Before you start investing your money, you should understand the different types of investments. Every investment has its own set of risks to consider before you invest into it. The preferred method is to invest into more than one asset class, thereby providing a mix of asset classes which may provide a well-rounded portfolio and reduce investment risk.
Your investment decisions and choices should consider various factors such as your reason for investing, the timeline of the investment and your risk profile.
Most investors want to invest in such a way that they achieve sky-high returns as fast as possible without the risk of losing his/her original money invested. This is the reason why many investors are always on the search for high yielding investments, where they can double their money in few months or years with little or no risk.
However, risk and returns are directly related correlated, which means that the higher the returns, the higher the risk, and the lower the returns, the lower the risk.
Below are a range of investments options.
- The stock markets
Investing in the shares of a company listed on the stock market, is the option that offers the most potential for reward. Furthermore, the companies listed on the stock market are governed by regulations, which provides a level of protection to investors, compared to unlisted and unregulated investments schemes.
Bonds are considered less risky than stocks or share investments. However, their potential for returns is also that much lower. When an investor invests into a bond, the investor must ensure that the interest or coupon rate of the bond is greater than the inflation rate. Furthermore, where an investor is investing into foreign government or company bonds, the investor must also be wary of currency fluctuation rates, which may cause an erosion of investment value.
3. Mutual funds
Rather than buying a single stock, mutual funds enable an investor to purchase a basket of stocks or shares. The stocks in a mutual fund are usually chosen and managed by a mutual fund manager, who will invest on behalf of the clients.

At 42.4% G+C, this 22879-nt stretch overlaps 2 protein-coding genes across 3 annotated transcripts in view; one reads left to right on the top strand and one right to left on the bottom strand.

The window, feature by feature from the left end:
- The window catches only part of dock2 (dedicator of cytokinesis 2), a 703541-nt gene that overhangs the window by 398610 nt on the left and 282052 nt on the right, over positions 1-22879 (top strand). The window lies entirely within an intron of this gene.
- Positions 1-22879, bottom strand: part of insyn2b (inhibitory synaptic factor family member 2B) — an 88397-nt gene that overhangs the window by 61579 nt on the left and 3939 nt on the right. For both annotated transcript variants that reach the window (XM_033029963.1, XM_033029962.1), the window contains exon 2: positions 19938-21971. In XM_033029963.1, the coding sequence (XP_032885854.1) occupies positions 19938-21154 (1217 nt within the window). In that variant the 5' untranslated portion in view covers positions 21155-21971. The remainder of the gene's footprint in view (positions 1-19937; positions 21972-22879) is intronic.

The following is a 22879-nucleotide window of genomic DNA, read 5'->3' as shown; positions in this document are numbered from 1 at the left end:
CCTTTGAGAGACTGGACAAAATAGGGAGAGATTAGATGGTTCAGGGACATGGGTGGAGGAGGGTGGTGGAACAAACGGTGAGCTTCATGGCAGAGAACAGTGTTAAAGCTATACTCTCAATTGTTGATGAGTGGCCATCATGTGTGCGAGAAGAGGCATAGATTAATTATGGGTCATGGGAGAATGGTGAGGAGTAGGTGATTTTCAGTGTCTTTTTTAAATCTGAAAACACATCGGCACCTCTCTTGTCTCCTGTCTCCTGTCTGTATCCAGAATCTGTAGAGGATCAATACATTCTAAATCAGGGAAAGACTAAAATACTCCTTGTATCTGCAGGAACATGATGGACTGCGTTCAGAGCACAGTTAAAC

A mutual fund is a pool of funds from many investors that are diversified into many different things including, stocks, bonds, and other assets.
The advantage to investors is that mutual funds and the fund managers are regulated and must comply within strict guidelines.
4. Savings account
The least risky way to invest your money is to put it in a savings account and allow it to collect interest. However, low risk means low returns. Still, savings accounts play a role in investing as they allow an investor to store a risk-free sum of cash that is available in times of emergencies, so that an investor will not need to sell off or liquidate other investments.
Notwithstanding the level of risk, an investor must again be mindful of the interest rate achieved compared to the inflation rate exposure within the country in which the investor is living and spending their returns.
5. Physical commodities
Physical commodities are investments that one physically own, such as gold or silver. These physical commodities often serve as a safeguard against hard economic times.
If an investor considers investing into a commodity, be aware that the protection against a price fluctuation is based on scarcity and fear.